John Baron (politician)

From Wikipedia, the free encyclopedia
Jump to navigation Jump to search

John Baron

Official portrait of Mr John Baron MP crop 2.jpg
Baron in 2019
Member of Parliament
for Basildon and Billericay
Billericay (2001–2010)
Assumed office
7 June 2001
Preceded byTeresa Gorman
Majority20,412 (46.3%)
Personal details
Born (1959-06-21) 21 June 1959 (age 61)
Redhill, England
Political partyConservative
Alma materJesus College, Cambridge
Military service
Allegiance United Kingdom
Branch/service British Army
Years of service1984–1988
UnitThe Royal Regiment of Fusiliers
Battles/warsNorthern Ireland

John Charles Baron (born 21 June 1959) is a British Conservative politician who has served as the Member of Parliament (MP) for Basildon and Billericay since 2010, having been MP for the predecessor constituency of Billericay from 2001 to 2010. Baron has rebelled against his party relatively frequently, specifically in his calling for a referendum on the European Union before the 2015 election and in opposing military intervention in Iraq, Libya and Syria.

He is a strong critic of the European Union and he was a vocal supporter of Brexit during the 2016 EU referendum. He is now a supporter of the pro-Brexit Leave Means Leave campaign.[1]

Early life[edit]

Baron was born in Redhill, Surrey and educated at Queen's College, Taunton, Jesus College, Cambridge[2] and at the Royal Military Academy Sandhurst.[3]


Military service[edit]

After university, Baron was commissioned into the Royal Regiment of Fusiliers on 3 January 1984 as a second lieutenant (on probation).[4] His commission was confirmed and he was promoted to lieutenant with seniority from 8 August 1984.[5] He was promoted to captain on 8 February 1987.[6] He served in Northern Ireland, Cyprus and Germany.

On 3 January 1988, he transferred to the Regular Army Reserve of Officers.[7] This signalled the end of his military career but he remained liable to call up. He resigned his commission on 1 June 1997.[8]

Banking career[edit]

In 1987, he became a merchant banker: working as a fund manager then director of Henderson Private Investors Ltd (later Henderson Global Investors)[9] and Rothschild Asset Management.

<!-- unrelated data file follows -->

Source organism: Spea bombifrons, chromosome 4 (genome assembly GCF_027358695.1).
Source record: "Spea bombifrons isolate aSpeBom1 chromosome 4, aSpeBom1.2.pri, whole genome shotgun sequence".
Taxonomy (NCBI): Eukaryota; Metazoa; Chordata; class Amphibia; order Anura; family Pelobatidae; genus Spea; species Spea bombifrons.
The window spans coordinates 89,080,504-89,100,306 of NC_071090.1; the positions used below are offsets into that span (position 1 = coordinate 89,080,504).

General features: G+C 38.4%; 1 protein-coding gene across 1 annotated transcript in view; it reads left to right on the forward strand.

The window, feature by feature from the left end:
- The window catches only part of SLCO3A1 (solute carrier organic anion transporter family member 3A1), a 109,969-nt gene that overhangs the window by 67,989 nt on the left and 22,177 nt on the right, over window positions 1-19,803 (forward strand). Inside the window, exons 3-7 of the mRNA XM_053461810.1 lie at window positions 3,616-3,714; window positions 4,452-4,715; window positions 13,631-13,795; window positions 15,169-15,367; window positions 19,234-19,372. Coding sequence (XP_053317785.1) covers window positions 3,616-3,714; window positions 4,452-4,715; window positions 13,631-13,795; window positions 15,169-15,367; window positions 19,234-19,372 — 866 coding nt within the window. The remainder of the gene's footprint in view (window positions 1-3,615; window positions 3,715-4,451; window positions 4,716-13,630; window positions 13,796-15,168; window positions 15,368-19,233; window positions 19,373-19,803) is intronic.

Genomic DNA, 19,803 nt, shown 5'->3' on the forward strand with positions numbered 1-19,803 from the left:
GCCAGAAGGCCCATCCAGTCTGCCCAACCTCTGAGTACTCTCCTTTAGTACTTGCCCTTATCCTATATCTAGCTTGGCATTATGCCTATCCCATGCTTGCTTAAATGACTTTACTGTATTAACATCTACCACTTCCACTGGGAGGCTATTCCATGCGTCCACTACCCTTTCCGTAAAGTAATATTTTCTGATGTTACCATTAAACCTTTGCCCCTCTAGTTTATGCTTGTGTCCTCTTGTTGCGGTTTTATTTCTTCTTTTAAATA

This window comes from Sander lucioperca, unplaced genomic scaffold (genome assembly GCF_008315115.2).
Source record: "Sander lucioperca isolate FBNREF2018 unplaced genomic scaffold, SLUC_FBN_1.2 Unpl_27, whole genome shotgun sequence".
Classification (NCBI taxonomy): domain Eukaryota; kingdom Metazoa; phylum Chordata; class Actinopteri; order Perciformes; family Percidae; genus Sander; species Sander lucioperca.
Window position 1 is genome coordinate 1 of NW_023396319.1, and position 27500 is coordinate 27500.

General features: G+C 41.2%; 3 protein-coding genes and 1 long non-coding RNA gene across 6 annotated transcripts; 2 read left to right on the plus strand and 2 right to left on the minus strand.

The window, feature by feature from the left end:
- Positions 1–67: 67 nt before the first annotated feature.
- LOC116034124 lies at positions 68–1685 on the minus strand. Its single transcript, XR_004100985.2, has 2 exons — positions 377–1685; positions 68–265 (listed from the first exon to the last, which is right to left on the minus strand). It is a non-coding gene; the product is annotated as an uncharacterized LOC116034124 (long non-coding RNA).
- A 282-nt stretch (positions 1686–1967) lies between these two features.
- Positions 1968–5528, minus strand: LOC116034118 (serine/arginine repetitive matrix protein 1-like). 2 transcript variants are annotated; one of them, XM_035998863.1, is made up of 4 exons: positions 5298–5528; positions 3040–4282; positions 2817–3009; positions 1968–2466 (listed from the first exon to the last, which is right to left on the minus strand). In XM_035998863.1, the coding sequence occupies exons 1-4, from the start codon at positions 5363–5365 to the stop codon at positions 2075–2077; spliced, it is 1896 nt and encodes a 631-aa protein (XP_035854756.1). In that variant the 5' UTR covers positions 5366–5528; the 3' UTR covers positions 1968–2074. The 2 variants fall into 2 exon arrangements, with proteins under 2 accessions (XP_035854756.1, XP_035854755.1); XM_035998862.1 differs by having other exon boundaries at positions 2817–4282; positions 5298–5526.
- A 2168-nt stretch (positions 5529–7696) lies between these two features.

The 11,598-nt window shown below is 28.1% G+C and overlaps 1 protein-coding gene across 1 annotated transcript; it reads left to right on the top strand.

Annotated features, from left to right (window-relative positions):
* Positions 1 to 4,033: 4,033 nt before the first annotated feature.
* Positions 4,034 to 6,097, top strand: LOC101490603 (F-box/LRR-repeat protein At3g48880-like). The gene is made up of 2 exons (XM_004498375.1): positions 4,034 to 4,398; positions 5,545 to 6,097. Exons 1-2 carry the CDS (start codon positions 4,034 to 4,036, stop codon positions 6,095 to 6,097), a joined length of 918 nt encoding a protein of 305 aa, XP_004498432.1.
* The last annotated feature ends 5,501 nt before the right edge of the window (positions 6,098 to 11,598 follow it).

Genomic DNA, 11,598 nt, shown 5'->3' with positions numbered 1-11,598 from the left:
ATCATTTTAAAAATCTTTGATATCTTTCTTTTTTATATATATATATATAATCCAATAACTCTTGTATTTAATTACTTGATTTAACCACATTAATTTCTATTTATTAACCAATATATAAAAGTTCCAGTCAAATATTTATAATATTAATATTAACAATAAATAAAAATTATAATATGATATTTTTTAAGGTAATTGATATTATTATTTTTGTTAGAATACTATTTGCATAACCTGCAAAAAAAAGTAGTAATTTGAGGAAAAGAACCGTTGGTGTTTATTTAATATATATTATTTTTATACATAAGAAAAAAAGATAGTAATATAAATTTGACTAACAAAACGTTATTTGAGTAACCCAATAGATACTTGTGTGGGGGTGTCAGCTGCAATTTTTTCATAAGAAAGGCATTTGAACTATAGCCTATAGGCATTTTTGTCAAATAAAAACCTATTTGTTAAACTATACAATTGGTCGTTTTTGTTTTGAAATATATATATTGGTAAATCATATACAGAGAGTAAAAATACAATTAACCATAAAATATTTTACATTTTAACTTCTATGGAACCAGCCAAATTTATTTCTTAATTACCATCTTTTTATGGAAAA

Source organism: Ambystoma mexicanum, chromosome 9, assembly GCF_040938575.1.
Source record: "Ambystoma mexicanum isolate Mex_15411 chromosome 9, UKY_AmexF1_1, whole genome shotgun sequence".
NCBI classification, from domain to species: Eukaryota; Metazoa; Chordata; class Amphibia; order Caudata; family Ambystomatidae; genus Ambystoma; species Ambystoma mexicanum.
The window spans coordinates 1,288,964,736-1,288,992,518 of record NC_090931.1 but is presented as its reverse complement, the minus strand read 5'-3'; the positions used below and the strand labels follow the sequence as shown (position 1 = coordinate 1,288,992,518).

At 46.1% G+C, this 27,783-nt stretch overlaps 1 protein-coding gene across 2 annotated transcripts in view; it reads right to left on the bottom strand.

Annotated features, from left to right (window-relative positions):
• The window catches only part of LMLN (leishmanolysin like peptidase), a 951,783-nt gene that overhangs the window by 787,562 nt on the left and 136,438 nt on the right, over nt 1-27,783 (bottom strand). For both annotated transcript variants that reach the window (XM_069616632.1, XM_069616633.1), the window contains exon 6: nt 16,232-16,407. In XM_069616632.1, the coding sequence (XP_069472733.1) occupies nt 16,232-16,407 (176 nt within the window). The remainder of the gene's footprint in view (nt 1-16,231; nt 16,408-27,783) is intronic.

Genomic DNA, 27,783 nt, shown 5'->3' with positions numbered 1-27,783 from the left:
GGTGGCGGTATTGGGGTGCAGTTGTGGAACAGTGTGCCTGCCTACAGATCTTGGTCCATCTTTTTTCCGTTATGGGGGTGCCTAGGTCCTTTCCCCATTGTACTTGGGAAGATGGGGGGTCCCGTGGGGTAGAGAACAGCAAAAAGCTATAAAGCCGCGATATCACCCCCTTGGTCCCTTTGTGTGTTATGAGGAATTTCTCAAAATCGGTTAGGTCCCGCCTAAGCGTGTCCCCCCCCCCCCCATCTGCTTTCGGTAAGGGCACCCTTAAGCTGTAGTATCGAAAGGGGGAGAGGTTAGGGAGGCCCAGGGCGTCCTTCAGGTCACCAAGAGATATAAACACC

Political career[edit]

In 1995, Baron became the treasurer of the Streatham Conservative Association. In 1997 David Amess decided not to risk standing again in his ultra-marginal Conservative seat of Basildon and was successfully selected and subsequently elected for the safer seat of Southend West. Baron won the Conservative nomination to defend Basildon at the 1997 general election, but Angela Smith won it as a Labour Party candidate with a strong majority.

In November 1999, Teresa Gorman (C) announced intention to stand down at the next general election from her seat Billericay, neighbouring Basildon.[10] Baron was selected to defend Billericay at the 2001 general election and he held the seat with a majority of more than 5,000, which he doubled at the 2005 general election. He made his maiden speech on 20 July 2001.[11]

Baron was a member of Iain Duncan Smith's frontbench team, but resigned in March 2003 in protest at Duncan Smith's support of the Iraq War.[12] He was re-appointed by Duncan Smith as a health spokesman four months later,[13] a position he held until July 2007 when he was moved to the Conservative Whip's Office.

Baron was a strong backer of David Davis in the 2005 Conservative leadership election, having also supported him in the 2001 leadership contest won by Iain Duncan Smith.[14]

Baron was the only Conservative among just 15 MPs[15] who voted against British participation in the attack on Libya in the Commons on 21 March 2011. In 2013 he tabled a backbench motion to mandate a vote in Parliament before providing "lethal support" to anti-government forces in Syria, which ultimately prevented further military intervention when the government was unable to secure the necessary parliamentary support[16] and he was also part of a minority voting against the government on air strikes against Islamic State of Iraq and the Levant.[17]